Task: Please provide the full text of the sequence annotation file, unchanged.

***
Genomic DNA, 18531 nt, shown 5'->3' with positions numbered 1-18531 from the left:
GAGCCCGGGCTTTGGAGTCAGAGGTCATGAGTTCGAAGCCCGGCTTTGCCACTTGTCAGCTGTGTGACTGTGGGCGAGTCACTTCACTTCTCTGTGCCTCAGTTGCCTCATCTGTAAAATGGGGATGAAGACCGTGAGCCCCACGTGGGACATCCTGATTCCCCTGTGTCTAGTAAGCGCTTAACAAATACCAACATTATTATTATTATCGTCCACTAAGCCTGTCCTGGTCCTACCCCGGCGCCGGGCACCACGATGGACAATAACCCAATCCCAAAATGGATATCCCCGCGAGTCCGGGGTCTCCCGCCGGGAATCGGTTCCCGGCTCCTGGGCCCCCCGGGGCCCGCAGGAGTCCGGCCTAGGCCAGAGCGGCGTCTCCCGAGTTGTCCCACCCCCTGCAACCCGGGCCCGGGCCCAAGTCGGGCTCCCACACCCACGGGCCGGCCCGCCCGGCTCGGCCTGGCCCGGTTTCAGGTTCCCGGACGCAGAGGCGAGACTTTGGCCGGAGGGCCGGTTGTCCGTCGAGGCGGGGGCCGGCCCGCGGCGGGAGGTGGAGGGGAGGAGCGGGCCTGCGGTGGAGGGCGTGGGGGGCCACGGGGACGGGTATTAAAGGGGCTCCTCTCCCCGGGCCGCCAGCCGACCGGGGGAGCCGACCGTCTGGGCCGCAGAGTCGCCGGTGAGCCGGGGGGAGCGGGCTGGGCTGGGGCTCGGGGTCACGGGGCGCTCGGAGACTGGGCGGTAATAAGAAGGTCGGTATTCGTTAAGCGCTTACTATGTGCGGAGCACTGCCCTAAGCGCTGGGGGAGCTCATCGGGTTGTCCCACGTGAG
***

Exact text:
Genomic DNA, 18531 nt, shown 5'->3' with positions numbered 1-18531 from the left:
GAGCCCGGGCTTTGGAGTCAGAGGTCATGAGTTCGAAGCCCGGCTTTGCCACTTGTCAGCTGTGTGACTGTGGGCGAGTCACTTCACTTCTCTGTGCCTCAGTTGCCTCATCTGTAAAATGGGGATGAAGACCGTGAGCCCCACGTGGGACATCCTGATTCCCCTGTGTCTAGTAAGCGCTTAACAAATACCAACATTATTATTATTATCGTCCACTAAGCCTGTCCTGGTCCTACCCCGGCGCCGGGCACCACGATGGACAATAACCCAATCCCAAAATGGATATCCCCGCGAGTCCGGGGTCTCCCGCCGGGAATCGGTTCCCGGCTCCTGGGCCCCCCGGGGCCCGCAGGAGTCCGGCCTAGGCCAGAGCGGCGTCTCCCGAGTTGTCCCACCCCCTGCAACCCGGGCCCGGGCCCAAGTCGGGCTCCCACACCCACGGGCCGGCCCGCCCGGCTCGGCCTGGCCCGGTTTCAGGTTCCCGGACGCAGAGGCGAGACTTTGGCCGGAGGGCCGGTTGTCCGTCGAGGCGGGGGCCGGCCCGCGGCGGGAGGTGGAGGGGAGGAGCGGGCCTGCGGTGGAGGGCGTGGGGGGCCACGGGGACGGGTATTAAAGGGGCTCCTCTCCCCGGGCCGCCAGCCGACCGGGGGAGCCGACCGTCTGGGCCGCAGAGTCGCCGGTGAGCCGGGGGGAGCGGGCTGGGCTGGGGCTCGGGGTCACGGGGCGCTCGGAGACTGGGCGGTAATAAGAAGGTCGGTATTCGTTAAGCGCTTACTATGTGCGGAGCACTGCCCTAAGCGCTGGGGGAGCTCATCGGGTTGTCCCACGTGAG